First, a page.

I fancy myself hung as a thief; my secrets exposed, my vanities picked over and laughed at, my insecurities tweeted and my guilt revealed for things I had not done. Yet I know, the fault is in me.
What to listen to while navigating Osaka's underground network? These are highlights from the tapes I took on my holidays. I listened to several pieces from the 8 CD collection Times Ain't Like They Used To Be (Early American Rural Music) on the Yazoo label. Aside from documenting the music described in its subtitle, this series also attempts to present the best possible sonic reproduction of the recordings. This means that you get less of an academic history lesson and more of a sense of the thrill many of these performers can generate. Using only non-electric instruments and their voices they whip up, in many instances, a considerable attack and almost visceral delivery as they generate real power. This must have sounded spectacular in small rooms and halls.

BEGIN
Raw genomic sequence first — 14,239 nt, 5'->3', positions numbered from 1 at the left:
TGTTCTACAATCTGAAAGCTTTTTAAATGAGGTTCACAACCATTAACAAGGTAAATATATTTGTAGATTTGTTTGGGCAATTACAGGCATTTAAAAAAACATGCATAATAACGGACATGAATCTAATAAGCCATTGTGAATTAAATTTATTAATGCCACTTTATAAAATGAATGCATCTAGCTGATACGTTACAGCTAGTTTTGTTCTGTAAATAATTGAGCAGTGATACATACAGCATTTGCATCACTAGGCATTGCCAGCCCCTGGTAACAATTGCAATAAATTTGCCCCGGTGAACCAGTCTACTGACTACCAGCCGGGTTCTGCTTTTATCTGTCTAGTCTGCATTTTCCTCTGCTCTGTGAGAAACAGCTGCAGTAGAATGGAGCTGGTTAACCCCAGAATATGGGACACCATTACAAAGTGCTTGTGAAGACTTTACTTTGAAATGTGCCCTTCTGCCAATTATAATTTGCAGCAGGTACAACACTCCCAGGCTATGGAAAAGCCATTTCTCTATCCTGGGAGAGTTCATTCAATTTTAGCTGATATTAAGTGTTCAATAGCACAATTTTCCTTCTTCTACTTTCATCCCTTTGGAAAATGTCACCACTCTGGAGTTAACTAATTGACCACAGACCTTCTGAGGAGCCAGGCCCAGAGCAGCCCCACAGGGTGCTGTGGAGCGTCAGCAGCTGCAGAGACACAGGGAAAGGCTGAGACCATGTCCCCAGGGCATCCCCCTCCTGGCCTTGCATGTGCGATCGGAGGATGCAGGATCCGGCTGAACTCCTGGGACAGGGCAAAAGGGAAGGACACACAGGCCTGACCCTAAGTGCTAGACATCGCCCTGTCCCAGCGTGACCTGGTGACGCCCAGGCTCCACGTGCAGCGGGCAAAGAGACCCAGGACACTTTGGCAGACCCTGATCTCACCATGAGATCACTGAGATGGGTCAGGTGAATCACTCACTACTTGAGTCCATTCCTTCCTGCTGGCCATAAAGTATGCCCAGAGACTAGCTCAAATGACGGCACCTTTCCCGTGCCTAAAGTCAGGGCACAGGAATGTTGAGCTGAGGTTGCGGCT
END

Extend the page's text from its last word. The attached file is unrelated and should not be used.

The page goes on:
The Four Wanderers sing a song showing a happy marriage of tune and imagery, with the repetition of lines echoed by the circular tune as the singer obsesses over the fact that the fault is in him and he must seek reparation and forgiveness. For us Catholics, this is a delicious message. The feeling that we are a sham, a mis-pretence, that we steal our good name from others more worthy while we deserve neither attention nor approbation. That we thieve our reputation and deserve our final exposure and execution. "Seeker in the wilderness, the fault's in me".